It often means vanity, and sometimes drink.
But why should anyone listen to the thoughts of Baden Powell?
Well, because he was the most famous man in Britain.
This is just the tip of the iceberg of all the merchandise devoted to celebrating Baden Powell.
It is all here - there is the Baden Powell alarm clock, Baden Powell shaving mirror,
Baden Powell spoons ,
Baden Powell egg cup.
There is an ostrich egg,
painted with the face of Baden Powell.
The Baden Powell's cigars.
He would have hated that, because he hated smoking.
And it wasn't just artefacts - there was music to accompany them.
Here we have the Baden Powell March - "a patriotic song for Our Hero, BP."
Hurrah, hurrah, hurrah, whizz-bang, whizz-bang.
Lots of rhyming of the word "fought" with "jolly good sort".
Why was he so ridiculously famous?
Well, he was the heroic defender of Mafeking,
a small town in South Africa.
# Hurrah, oh be free for who they have fought
# Hurrah, hurrah, hurrah
# He's just the right sort
# Our hero, BP
# Hurrah, hurrah, hurrah! #
Baden Powell was the surprised recipient of national fame and military glory.
After school, he joined the Army and for over 20 years served diligently, right across the empire.
He was never a standard-issue military man.
Instead he was fascinated by a form of reconnaissance work, known as scouting.
The covert scrutiny of an area, to gather information.
It needed initiative, observation skills, and self-reliance,
and Baden Powell excelled at all of them.
He gained a reputation as a bit of a maverick.
But became one of the army's youngest colonels.
In 1899, the Boer war broke out.
Baden Powell was sent to South Africa,
under orders to engage the enemy in the north of the region, with the help of local recruits.
It soon became clear that the advancing Boers had superior manpower,
so Baden Powell decided to hold out in the town of Mafeking.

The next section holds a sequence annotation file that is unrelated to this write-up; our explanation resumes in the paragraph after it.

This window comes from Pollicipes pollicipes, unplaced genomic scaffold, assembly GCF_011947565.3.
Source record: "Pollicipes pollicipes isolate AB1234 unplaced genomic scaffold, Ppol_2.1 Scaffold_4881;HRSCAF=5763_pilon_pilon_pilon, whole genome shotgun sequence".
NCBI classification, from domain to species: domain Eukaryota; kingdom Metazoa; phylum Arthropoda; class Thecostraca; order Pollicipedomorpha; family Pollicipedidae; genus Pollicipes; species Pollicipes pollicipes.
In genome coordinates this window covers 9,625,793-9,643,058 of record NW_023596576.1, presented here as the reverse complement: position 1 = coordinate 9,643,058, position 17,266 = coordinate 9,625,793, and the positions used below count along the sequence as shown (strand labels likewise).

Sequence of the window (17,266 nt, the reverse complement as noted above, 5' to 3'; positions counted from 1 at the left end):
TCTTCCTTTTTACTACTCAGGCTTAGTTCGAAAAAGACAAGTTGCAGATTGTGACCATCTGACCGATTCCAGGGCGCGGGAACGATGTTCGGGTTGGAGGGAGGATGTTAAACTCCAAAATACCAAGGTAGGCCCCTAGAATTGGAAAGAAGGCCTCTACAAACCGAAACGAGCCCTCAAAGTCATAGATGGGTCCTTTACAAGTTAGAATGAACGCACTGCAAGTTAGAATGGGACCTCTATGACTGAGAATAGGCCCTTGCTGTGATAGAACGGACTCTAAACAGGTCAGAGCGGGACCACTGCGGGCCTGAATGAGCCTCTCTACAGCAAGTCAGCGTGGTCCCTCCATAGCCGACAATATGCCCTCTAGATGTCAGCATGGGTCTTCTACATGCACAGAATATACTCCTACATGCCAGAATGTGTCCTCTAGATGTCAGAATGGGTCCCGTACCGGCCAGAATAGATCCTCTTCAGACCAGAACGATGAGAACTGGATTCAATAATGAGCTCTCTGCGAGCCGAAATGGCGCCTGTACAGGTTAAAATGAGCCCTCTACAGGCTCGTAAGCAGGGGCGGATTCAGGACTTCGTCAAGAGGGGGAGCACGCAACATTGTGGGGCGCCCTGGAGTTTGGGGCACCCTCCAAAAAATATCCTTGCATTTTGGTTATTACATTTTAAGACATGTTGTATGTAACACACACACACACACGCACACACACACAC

Even 70 years later, Baden Powell's exploits at Mafeking can inspire small boys.
Including me - I wrote a project about the Boer War when I was 11.
I wrote, "Baden Powell, though remembered for the Boy Scouts,
"is hardly ever given credit for his defence of Mafeking."
Not strictly true.
But controversial openings are very important in histories.
"He got the men to obey him to the letter, and they succeeded, doing as they were told.
"He baffled the enemy with bluff and tactics."
And here he is.
About to do it.
Right from the outset, Baden Powell was heavily outnumbered.
There were about 2,000 armed men in Mafeking.
1,100 of them white, the rest, native.
Only about a quarter of all of them had any sort of military training.
These lot were facing 6,000 Boers.
This was no ordinary engagement.
And it tested Baden Powell as a leader and as a strategist.
It also crystallised the ideas that would later form the core of Scouting for Boys.
Baden Powell was assisted in his defence of the town by an unlikely force, a group of boys,
gathered together before the siege started.
They became a sort of unofficial cadet corps.
They performed a vital role, taking messages between the various defenders.
Often on bicycles and under fire.
In later life Baden Powell would recount the stirring story
of the cadets at Mafeking to inspire English boys.
I said to one of these boys on one occasion,
"You will get hit one of these days riding about like that when shells are flying."
And he replied, "I pedal so quick, sir, they'd never catch me."
Could any of you do that?
Much of Baden Powell's subsequent reputation
was based not on his complex military strategies, but on his use of tricks and ruses,
to try and fool the Boers into thinking the British were better equipped than they were.
They didn't have any mines, but Baden Powell got these men
to walk out beyond the perimeter carrying big black boxes.
Then to bury them deep in the sand at intervals.
Then, later on, he let off a stick of dynamite in the same area,
and the Boers were convinced they were laying a minefield.
Another of his tricks was to stake out all these posts along the front,
and then to have men moving between them as if they were laying barbed wire.
They weren't, because they didn't have any barbed wire.
But the Boers couldn't see that, and so, they believed that the whole of this front was fortified.
Again, it was slightly bonkers but a brilliantly effective ruse.
Despite such daring innovations, Baden Powell's problems magnified.
The town was shelled.
Many were injured or died.
Horses were killed for meat,